2020 vision: The future of Olympic baseball after Tokyo isn't so clear

The Nationals Stephen Strasburg went 1-1 for Team USA in the 2008 Beijing games. AP Photo/Elaine Thompson

RIO DE JANEIRO -- The best baseball news this past week -- outside of the Yankees basically abandoning their postseason chances, of course -- was Wednesday's long expected announcement that the sport will return to the Olympics in 2020.

There will be only six teams in those Olympics, which isn't great, but at least they will be played in Tokyo, which is very good. Japan is passionate about baseball, making those Olympics a much better location for the sport's return than when the IOC decided to bring back golf beginning with the Games in Rio, where the sport is not widely played and an expensive new course had to be built, adding to financial woes.

Which brings up an important issue. While baseball is returning for the 2020 Olympics, there is no guarantee it will continue in the 2024 Games because the host city could replace it with another sport. If the 2024 Olympics are awarded to Los Angeles, it's a good bet baseball will be there. But if one of the other three candidates -- Paris, Rome and Budapest -- get the Games, then it becomes less likely.

One reason is the cost of constructing baseball and softball stadiums in cities where the sports are not played very much. That is one of the reasons the IOC dropped the two sports after the 2008 Olympics. Many host cities simply would never use those ballparks again, though the 1992 Olympic baseball stadium was still being used in Barcelona when I visited there a couple of years ago.

Another reason is that the IOC wants baseball to send its very best major leaguers, as do most other sports, such as basketball. That, however, is not easy for baseball since the Summer Olympics, unlike the NBA season, come smack in the middle of the major league season. Hockey interrupts its season for the Olympics (which the players love, but the NHL team owners don't) as does the WNBA. Japan's baseball league did the same thing in 2008. But don't expect the major leagues to do so when so much is at stake, particularly money. That limits many countries from sending their best players.

Of course, not sending the best players isn't considered a major issue in men's soccer where age rules greatly reduce the number of top stars from competing. But the IOC doesn't seem to care about that because soccer is so globally popular.

The IOC needs to get over that. Baseball is an international sport. There are current major leaguers from all across the globe, including Japan, Australia, Brazil, Cuba, Venezuela, the Dominican Republic, South Korea and Germany as well as America. Heck, there was a player from Lithuania in the Futures Game last month. Aside from Antarctica, Africa is the only continent without a major leaguer, though there are rising prospects from there who might crack the majors soon.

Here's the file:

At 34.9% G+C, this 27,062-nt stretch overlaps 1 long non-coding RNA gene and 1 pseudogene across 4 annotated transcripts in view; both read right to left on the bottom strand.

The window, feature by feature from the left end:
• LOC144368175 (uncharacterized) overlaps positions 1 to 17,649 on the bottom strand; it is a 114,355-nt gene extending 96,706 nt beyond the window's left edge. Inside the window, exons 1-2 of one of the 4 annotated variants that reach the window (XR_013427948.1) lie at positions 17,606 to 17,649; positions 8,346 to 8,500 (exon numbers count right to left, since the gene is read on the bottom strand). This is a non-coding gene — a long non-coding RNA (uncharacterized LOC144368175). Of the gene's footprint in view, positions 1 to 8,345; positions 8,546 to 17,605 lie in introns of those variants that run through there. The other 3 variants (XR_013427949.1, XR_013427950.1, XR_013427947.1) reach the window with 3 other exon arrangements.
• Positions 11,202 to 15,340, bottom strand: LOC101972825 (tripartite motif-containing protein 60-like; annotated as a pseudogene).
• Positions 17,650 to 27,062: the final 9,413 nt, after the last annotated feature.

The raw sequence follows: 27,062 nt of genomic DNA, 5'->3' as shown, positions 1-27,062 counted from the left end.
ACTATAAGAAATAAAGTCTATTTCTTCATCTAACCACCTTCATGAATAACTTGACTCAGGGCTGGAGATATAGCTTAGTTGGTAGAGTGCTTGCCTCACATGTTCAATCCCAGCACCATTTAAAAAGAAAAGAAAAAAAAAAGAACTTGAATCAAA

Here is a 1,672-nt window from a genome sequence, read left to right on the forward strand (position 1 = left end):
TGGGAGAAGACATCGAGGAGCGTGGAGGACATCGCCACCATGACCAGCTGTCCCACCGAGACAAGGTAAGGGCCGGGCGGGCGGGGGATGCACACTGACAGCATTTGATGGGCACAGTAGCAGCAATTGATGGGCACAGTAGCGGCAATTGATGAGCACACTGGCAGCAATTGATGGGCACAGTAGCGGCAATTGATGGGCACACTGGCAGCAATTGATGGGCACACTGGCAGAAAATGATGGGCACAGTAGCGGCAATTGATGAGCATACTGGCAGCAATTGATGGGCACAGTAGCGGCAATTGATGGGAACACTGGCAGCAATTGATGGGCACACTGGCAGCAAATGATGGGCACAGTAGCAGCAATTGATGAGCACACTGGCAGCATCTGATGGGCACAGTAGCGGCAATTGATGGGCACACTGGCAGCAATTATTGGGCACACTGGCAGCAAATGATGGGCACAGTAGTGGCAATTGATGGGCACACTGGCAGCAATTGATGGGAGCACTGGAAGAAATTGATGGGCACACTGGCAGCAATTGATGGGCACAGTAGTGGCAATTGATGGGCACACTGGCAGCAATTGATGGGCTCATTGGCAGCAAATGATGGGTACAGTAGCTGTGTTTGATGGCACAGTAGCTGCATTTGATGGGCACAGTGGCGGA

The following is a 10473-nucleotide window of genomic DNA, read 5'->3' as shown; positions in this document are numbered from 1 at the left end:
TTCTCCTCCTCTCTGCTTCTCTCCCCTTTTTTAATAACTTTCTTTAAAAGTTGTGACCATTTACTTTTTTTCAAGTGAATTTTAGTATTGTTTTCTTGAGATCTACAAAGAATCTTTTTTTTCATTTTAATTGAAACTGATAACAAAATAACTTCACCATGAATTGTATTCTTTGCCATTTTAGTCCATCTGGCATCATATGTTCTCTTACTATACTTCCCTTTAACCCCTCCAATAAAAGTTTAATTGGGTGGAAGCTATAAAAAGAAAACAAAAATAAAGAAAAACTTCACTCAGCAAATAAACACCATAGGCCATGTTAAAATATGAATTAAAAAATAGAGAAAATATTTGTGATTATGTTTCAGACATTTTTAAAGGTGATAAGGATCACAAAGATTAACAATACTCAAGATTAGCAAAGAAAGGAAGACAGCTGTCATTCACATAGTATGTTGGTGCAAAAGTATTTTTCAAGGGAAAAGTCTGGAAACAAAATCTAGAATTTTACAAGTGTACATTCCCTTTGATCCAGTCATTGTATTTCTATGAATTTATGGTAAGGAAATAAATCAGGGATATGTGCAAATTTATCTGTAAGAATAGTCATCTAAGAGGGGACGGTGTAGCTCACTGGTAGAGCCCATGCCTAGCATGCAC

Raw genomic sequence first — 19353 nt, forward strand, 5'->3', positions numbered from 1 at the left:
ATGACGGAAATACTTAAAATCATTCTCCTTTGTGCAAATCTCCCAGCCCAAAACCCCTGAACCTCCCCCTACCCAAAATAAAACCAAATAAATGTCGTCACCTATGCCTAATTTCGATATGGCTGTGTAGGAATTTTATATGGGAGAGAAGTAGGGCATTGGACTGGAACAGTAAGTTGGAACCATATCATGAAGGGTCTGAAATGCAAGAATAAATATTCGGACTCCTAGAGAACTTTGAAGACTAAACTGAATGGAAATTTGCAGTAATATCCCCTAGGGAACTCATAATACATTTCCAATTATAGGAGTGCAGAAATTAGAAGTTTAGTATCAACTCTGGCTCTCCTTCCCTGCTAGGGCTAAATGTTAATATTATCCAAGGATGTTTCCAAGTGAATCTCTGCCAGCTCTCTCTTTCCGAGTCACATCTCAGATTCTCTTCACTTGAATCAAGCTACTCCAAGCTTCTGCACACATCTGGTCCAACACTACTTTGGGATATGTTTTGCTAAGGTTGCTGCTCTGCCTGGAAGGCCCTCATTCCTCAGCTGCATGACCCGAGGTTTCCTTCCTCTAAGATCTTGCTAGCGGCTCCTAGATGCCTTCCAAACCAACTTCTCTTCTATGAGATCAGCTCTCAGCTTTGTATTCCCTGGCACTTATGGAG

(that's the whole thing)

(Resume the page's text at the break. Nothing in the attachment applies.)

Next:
Baseball also is much more popular than most events at the Olympics. Does anyone really care about the modern pentathlon? Or sailing? Or trampoline?

As former Olympian R.A. Dickey told me last year: "If you want to get the greatest athletes in the world together, why not baseball?"

Even without major leaguers, baseball has sent top prospects to the Olympics. Among them have been Jake Arrieta (2008), Stephen Strasburg (2008), Dickey (1996) and Nomar Garciaparra (1992), plus Tino Martinez (1988), Jim Abbott (1988), Barry Larkin (1984), Mark McGwire (1984) and Will Clark (1984) when it was a demonstration sport. And that's just the U.S. teams.

The problem is that those players were generally just prospects and so not very well-known at the time, especially not outside America. How then can the majors get bigger names into the Olympics?

One possibility is sending a few recently retired players to the Olympics. They clearly will not be at their peak but they definitely will attract attention and ratings. Imagine the passion if Ichiro is playing for Japan in Tokyo -- if he actually retires by then, since he will be only 46 and has said he doesn't plan to retire until age 50.

Another move is for baseball to establish the Olympic team early and then heavily publicize it. Make it clear to fans who the players are and that they are likely to become All-Stars. Have them play exhibitions against major league teams in the leadup to the Olympics. That will give them attention and great experience.

Whoever goes, baseball should stay in the Olympics beyond 2020. It is one of the biggest sports in the world and it certainly deserves to be in the Olympics every bit as much as synchronized swimming and rhythmic gymnastics.